In a garden, we have to periodically replace the nutrients that harvesting removes. Macronutrients need to be replaced most often, secondary nutrients occasionally, and micronutrients very infrequently. There are many things that determine how often different nutrients need to be replaced: climate, temperature, rainfall, soil pH, soil type, what plants you are growing, and more.
It is tempting to guess what nutrients your plants need and also tempting to assume that more is better. This is not advisable! Too much of any nutrient can be just as damaging to a plant as not enough of a nutrient.
Too much nitrogen, for example, can lead to major outbreaks of aphids (which spread plant diseases), plants that produce huge amounts of leaves and stems but very little fruit, and root vegetables with big, beautiful leaves but very small roots. Boron toxicity, for example, is a serious condition caused by too much boron. The symptoms are yellowing along the edges of leaves that progresses towards the veins. Severe boron toxicity causes leaves to dry out at the tips or turn black and eventually fall off the plant. Chronic boron toxicity can lead to plant death.
Resources for knowing what your plants do and do not need
- Soil tests
If you are a home gardener, it is a great idea to have your soil tested at least once every few years. If you live in Florida, you can get your soil tested by the University of Florida’s Extension Soil Testing Laboratory in Gainesville or at a private laboratory. The UF/IFAS Extension Sarasota County’s website provides all the information you need to decide where to get your soil tested.
Your test results will let you know if your soil has too much, too little, or the right amount of each nutrient. If your soil does not have enough of a particular nutrient, your test results will tell you how much you need to add to your soil.
- Plant tissue tests
If you are experiencing particularly unusual issues with a plant, an expert might recommend that you send a plant tissue sample to a laboratory for analysis. In the laboratory, the leaves of your plant will be ground up and analyzed to determine if they are deficient in a certain nutrient or if they are experiencing a toxicity effect from too much of a particular nutrient. Plant tissue tests can also determine whether or not the issue your plant is experiencing is nutrient or disease related.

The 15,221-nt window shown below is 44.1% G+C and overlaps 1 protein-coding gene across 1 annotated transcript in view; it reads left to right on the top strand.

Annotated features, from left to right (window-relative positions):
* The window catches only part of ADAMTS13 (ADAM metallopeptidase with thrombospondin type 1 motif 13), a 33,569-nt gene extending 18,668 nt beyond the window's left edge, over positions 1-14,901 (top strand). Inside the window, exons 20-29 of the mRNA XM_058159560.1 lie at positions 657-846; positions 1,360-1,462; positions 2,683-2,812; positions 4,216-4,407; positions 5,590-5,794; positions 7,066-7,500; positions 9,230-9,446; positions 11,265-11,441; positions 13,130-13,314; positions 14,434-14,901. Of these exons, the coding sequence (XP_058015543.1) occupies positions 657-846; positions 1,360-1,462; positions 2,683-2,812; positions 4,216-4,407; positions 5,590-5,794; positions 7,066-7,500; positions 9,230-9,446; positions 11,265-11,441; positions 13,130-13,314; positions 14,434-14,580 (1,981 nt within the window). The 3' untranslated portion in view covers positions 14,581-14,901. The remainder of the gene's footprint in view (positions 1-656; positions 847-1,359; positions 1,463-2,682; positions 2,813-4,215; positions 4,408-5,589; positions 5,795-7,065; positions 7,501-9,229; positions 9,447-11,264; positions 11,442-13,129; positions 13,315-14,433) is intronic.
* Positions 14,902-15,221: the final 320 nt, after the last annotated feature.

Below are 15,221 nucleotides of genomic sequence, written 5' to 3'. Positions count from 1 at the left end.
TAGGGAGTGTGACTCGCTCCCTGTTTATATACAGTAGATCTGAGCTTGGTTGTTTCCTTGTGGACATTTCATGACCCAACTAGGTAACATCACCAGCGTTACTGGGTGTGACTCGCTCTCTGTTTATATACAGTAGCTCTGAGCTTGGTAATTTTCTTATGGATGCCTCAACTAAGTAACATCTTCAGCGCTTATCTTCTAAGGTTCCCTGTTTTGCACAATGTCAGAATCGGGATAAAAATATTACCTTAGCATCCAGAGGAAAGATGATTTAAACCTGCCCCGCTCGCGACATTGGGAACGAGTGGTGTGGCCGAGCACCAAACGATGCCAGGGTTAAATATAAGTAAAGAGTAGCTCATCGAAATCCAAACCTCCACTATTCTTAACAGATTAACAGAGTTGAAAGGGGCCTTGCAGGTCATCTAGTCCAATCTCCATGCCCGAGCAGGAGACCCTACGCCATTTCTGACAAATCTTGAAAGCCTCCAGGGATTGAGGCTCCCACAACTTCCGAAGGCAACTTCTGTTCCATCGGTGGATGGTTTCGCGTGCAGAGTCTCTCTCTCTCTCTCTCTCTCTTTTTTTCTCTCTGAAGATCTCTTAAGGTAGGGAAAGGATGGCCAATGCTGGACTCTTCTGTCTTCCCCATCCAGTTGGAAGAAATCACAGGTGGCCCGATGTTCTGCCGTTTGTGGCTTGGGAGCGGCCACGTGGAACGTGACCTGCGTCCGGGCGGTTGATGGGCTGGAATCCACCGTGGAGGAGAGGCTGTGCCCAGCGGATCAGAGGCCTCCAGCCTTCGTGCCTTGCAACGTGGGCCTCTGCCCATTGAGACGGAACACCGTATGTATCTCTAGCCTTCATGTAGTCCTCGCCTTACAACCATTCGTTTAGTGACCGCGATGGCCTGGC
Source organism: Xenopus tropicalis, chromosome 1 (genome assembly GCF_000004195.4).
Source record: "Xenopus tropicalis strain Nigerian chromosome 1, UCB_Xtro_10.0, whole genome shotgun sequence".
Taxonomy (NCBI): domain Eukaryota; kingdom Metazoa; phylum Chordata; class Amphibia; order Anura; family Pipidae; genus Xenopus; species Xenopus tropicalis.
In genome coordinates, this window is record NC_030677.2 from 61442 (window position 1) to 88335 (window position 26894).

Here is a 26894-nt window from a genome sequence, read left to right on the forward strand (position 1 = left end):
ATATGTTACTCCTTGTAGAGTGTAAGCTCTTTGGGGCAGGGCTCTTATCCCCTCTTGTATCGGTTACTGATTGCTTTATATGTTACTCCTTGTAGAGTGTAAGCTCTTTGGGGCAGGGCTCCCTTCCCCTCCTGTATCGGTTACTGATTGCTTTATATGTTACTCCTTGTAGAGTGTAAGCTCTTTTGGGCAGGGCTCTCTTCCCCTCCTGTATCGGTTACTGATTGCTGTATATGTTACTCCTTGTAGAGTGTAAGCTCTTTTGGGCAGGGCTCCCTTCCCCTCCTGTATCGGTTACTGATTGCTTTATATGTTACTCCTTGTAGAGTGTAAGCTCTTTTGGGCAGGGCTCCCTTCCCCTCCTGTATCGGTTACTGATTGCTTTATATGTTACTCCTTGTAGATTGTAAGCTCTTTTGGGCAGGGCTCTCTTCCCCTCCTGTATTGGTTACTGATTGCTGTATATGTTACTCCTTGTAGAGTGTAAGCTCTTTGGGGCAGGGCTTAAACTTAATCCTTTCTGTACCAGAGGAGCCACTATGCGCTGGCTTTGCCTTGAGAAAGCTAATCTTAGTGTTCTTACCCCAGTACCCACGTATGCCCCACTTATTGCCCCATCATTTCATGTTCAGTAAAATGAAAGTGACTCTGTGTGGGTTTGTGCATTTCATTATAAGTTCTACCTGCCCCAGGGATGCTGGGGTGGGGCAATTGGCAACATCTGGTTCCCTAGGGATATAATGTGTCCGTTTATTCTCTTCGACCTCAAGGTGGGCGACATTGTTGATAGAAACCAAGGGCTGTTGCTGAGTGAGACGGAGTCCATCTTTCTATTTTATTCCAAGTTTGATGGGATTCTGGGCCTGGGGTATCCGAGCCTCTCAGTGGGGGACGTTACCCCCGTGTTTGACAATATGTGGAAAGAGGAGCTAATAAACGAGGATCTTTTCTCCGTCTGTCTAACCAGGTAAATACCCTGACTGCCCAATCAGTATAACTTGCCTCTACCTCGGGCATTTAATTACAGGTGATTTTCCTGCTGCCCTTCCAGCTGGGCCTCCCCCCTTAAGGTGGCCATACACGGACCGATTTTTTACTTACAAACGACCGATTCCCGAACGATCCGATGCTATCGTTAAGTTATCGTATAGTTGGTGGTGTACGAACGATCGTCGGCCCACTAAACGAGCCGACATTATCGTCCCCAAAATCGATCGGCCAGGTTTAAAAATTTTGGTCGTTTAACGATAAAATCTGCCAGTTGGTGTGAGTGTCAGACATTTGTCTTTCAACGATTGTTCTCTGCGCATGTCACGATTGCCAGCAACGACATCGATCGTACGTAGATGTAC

- Learn to “read” your plants
There are dozens of very neat guides to “reading” the strange colors and patterns on your leaves. Most guides are set up like a choose-your-own-adventure story. By answering yes or no to each question, you can arrive at a possible reason for the issues your plant is having. It is important to note that not all plant mysteries can be solved in this way. Many plant diseases and nutrient issues can look quite similar, but it can be helpful to start the process of troubleshooting plant issues by using a guide to eliminate possibilities.
Here are a few guides to plant nutrient deficiencies to get you started:
- University of Florida guide
- Michigan State University guide
- Two guides from Montana State University:
The Edible Gardening Series and blog series is a partnership between the following UF/IFAS agents and Sarasota County staff:
- Sarah Bostick, Sustainable Agriculture Agent
- Carol Wyatt-Evens, Chemicals in the Environment Agent
- Mindy Hanak, Community & School Gardens Educator
- Kevin O’Horan, Communications Associate